Historic Resource Study, Crater Lake National Park, Oregon, 1984
“Discovery of Crater Lake” by J.W. Hillman
Just 50 years ago this summer a party of prospectors from California came to Rogue River Valley, stopped a day or two, laid in a supply of provisions, and then left the valley, as they supposed, secretly, and without having betrayed the object of their visit; but while making their purchases one of the party drank, and talked enough to cause some of my friends to repeat and speculate upon the object of their mission, which was soon declared to be the old familiar hunt for the Lost Cabin mine. If I remember rightly, there were eleven members of the California party, and just as soon as their object became known another party of Oregon prospectors was formed to follow them, and if the mine was rediscovered, to share in the fruits of the fabulous wealth that was supposed to follow.
At this date I cannot recall the names of the party formed to follow the California prospectors. I think our party consisted of eleven – just the same number as the party we were to follow. I think Henry Klippel, J.L. Louden, Pat McManus, a Mr. Little and myself were part of the number. I know Louden was there; I am almost sure Klippel and Little were there, and I am sure I was one of the number. We made quick preparations, got some provisions together, and started after the California miners, who soon discovered we were on their trail; and then it was a game of hide-and-seek, until rations on both sides began to get low. The Californians would push through the brush, scatter, double backwards on their trail, and then camp in the most inaccessible places to be found, and it sometimes puzzled us to locate and camp near enough to watch them. One day while thus engaged, and when provisions had run very low, each party scattered out to look for anything in the shape of game that could be found. On my return from an unsuccessful hunt, I passed close to the camp of the Californians. Up to this time neither party had spoken to one of the others, but, seeing a young fellow in camp, I bade him good-day, and got in conversation with him. He asked me what our object was in the mountains, and why we hung so close to their trail.
I frankly told him we believed their leader had certain landmarks, which, if found, would enable them to locate the “Lost Cabin,” and as we were all pretty good prospectors and hunters, we intended to stay with them until the mine was found or starvation drove us back to the valley. After this a truce was declared, and we worked and hunted in unison. One day, just before deciding that it was no longer safe to stay in the mountains with our very limited supply of food and no game to be found, we camped on the side of a mountain, and after consultation it was decided that a few of each party should take what provisions could be spared, and for a couple of days longer hunt for landmarks which the leader of the California party was in search of; of that party I was one. Louden did not go with us, and who else did or did not go I cannot remember.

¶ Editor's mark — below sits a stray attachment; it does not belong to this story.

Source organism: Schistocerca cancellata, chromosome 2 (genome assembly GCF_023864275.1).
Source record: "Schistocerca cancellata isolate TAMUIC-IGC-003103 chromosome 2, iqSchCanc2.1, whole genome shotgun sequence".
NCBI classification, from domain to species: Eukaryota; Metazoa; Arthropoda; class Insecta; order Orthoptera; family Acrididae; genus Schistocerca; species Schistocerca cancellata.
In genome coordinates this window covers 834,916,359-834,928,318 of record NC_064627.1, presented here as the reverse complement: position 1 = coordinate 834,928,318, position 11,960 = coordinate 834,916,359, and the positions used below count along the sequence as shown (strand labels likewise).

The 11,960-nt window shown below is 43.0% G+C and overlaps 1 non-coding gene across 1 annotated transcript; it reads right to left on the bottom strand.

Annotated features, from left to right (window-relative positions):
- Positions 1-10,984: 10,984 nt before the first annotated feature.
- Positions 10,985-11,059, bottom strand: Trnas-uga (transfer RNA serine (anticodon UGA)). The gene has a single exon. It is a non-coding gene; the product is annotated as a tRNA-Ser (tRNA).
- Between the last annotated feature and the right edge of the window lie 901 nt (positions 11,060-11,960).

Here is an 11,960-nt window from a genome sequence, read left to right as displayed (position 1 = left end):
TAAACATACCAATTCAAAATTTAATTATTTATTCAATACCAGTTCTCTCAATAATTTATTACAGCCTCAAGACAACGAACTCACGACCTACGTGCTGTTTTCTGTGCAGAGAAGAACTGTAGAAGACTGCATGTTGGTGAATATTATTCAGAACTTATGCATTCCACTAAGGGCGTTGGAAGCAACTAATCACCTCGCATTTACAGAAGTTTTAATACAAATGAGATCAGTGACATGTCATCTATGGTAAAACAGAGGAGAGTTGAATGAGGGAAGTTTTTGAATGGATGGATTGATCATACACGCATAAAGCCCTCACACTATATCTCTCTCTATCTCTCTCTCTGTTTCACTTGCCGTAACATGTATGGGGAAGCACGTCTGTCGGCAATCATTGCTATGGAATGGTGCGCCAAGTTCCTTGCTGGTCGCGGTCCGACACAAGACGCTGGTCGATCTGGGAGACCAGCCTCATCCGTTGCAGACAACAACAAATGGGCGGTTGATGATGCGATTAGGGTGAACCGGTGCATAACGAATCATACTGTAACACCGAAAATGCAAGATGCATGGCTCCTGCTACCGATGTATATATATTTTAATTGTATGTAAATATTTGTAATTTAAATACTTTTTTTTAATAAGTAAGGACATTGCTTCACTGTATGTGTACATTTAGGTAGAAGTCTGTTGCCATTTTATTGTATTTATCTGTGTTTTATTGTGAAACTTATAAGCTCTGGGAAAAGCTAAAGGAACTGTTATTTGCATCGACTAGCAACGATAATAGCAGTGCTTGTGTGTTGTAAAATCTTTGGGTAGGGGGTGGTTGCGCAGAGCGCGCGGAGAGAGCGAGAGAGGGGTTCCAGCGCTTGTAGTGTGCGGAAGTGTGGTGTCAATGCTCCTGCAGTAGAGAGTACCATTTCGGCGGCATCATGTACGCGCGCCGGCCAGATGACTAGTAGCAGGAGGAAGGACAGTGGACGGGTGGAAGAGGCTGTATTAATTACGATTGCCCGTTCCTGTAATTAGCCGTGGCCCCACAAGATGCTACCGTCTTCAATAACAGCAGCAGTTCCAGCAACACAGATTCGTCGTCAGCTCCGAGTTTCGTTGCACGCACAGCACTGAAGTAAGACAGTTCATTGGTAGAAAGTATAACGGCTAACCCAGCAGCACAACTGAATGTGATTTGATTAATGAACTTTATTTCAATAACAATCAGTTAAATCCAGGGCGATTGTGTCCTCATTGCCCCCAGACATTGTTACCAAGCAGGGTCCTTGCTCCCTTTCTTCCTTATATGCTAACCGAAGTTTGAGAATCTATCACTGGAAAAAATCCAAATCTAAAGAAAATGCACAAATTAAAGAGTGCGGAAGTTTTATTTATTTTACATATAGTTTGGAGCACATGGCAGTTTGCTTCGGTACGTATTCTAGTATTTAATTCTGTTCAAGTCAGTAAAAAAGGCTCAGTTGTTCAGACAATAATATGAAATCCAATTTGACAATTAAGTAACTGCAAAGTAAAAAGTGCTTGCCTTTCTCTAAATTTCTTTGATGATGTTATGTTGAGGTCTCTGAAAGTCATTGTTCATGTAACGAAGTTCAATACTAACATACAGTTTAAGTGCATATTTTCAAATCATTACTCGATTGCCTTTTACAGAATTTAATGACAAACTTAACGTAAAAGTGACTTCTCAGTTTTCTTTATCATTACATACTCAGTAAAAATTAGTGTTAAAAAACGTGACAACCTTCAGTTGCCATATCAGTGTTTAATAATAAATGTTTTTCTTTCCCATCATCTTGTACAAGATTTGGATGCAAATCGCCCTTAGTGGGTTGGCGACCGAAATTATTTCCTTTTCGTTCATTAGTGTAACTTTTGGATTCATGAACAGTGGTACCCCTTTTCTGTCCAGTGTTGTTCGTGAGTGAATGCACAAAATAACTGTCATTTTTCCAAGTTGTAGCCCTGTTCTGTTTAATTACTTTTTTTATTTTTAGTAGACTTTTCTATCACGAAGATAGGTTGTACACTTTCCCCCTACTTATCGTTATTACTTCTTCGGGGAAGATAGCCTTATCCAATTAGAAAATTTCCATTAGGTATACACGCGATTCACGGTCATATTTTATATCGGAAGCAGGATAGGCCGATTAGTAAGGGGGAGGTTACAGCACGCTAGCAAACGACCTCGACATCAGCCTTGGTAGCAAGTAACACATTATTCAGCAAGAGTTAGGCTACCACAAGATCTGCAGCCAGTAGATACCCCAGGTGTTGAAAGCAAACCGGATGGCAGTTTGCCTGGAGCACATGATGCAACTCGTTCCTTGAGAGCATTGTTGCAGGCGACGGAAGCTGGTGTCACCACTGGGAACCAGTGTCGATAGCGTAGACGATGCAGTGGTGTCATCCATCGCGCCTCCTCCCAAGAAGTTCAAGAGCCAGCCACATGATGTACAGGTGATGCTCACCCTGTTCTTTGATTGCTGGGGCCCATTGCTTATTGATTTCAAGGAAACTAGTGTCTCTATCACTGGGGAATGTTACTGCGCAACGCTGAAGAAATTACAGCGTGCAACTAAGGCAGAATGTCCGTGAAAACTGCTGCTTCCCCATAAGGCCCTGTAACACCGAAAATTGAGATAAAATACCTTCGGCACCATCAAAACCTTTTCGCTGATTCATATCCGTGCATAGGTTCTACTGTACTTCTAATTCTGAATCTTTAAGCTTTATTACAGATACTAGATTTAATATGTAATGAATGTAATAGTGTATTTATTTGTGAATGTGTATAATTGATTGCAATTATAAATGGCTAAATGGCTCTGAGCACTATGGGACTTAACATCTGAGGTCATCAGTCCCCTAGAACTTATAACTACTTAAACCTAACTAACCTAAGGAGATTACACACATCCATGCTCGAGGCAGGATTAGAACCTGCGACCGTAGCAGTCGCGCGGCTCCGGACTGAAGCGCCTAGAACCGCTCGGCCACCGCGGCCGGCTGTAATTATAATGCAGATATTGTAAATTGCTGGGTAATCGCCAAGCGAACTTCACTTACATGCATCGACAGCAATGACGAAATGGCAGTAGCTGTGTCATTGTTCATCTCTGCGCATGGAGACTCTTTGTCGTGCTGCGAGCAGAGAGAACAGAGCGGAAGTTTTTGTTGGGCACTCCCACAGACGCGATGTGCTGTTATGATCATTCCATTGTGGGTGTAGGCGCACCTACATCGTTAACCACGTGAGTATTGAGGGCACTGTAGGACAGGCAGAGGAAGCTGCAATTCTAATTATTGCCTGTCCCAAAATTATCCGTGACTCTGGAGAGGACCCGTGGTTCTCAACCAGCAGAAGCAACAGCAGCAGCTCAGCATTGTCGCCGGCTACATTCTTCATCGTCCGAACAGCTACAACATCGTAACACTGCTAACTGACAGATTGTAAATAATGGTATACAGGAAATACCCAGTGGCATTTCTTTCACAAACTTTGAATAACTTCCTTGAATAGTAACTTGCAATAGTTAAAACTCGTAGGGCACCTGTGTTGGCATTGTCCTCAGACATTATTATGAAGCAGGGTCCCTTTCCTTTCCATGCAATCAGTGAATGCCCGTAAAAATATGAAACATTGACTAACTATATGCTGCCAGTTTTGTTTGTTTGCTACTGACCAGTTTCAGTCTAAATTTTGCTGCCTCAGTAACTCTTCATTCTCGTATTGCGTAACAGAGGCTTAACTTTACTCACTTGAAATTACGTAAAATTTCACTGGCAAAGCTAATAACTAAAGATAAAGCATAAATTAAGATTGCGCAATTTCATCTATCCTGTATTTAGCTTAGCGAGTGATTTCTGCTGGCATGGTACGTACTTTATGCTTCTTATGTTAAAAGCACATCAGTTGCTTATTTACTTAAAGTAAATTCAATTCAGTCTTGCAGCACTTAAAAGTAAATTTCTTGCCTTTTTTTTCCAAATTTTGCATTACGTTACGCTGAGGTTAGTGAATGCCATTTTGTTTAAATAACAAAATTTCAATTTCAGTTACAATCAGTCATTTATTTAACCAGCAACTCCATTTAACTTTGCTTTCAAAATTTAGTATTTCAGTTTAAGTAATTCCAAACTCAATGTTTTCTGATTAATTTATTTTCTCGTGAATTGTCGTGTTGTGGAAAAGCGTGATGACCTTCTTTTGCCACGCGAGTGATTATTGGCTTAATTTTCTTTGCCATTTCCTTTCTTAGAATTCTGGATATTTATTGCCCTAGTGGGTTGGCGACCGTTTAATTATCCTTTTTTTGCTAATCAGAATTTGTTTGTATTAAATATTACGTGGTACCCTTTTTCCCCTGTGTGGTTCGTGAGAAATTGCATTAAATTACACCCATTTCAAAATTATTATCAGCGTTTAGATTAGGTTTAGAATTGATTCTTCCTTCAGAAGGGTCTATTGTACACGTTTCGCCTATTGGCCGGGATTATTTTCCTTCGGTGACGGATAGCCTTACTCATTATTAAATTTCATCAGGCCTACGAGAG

Discovery of the Lake
On the evening of the first day, while riding up a long, sloping mountain, we suddenly came in sight of water, and were very much surprised, as we did not expect to see any lakes, and did not know but what we had come in sight of and close to Klamath Lake, and not until my mule stopped within a few feet of the rim of Crater Lake did I look down, and if I had been riding a blind mule I firmly believe I would have ridden over the edge to death and destruction. We came to the lake a very little to the right of a small sloping butte or mountain, situated in the lake, with a top somewhat flattened. Every man of the party gazed with wonder at the sight before him, and each in his own peculiar way gave expression to the thoughts within him; but we had no time to lose, and after rolling some boulders down the side of the lake, we rode to the left, as near the rim as possible, past the butte, looking to see an outlet for the lake, but we could find none.
I was very anxious to find a way to the water, which was immediately vetoed by the whole party, and as the leader of the Californians had become discouraged, we decided to return to camp; but not before we discussed what name we should give the lake. There were many names suggested, but Mysterious Lake and Deep Blue Lake were most favorably received, and on a vote, Deep Blue Lake was chosen for a name.
We secured a small stick, about the size of a walking cane, and with a knife made a slit in one end, a piece of paper was torn from a memorandum book, our names written on it, the paper stuck in the slit, and the stock propped up in the ground to the best of our ability. We then reluctantly turned our backs upon the future Crater Lake of Oregon. The finding of Crater Lake was an accident, as we were not looking for lakes; but the fact of my being first upon its banks was due to the fact that I was riding the best saddle mule in Southern Oregon, the property of Jimmy Dobson, a miner and packer, with headquarters at Jacksonville, who had furnished me the mule in consideration of a claim to be taken in his name should we be successful. Stranger to me than our discovery was the fact that after our return I could get no acknowledgment from any Indian, buck or squaw, old or young, that any such lake existed; each and every one denied any knowledge of it, or ignored the subject completely – Oregonian (Portland), June 7, 1903.
From: Steel Points, v. 1, n. 2 (January 1907), pp. 77-79.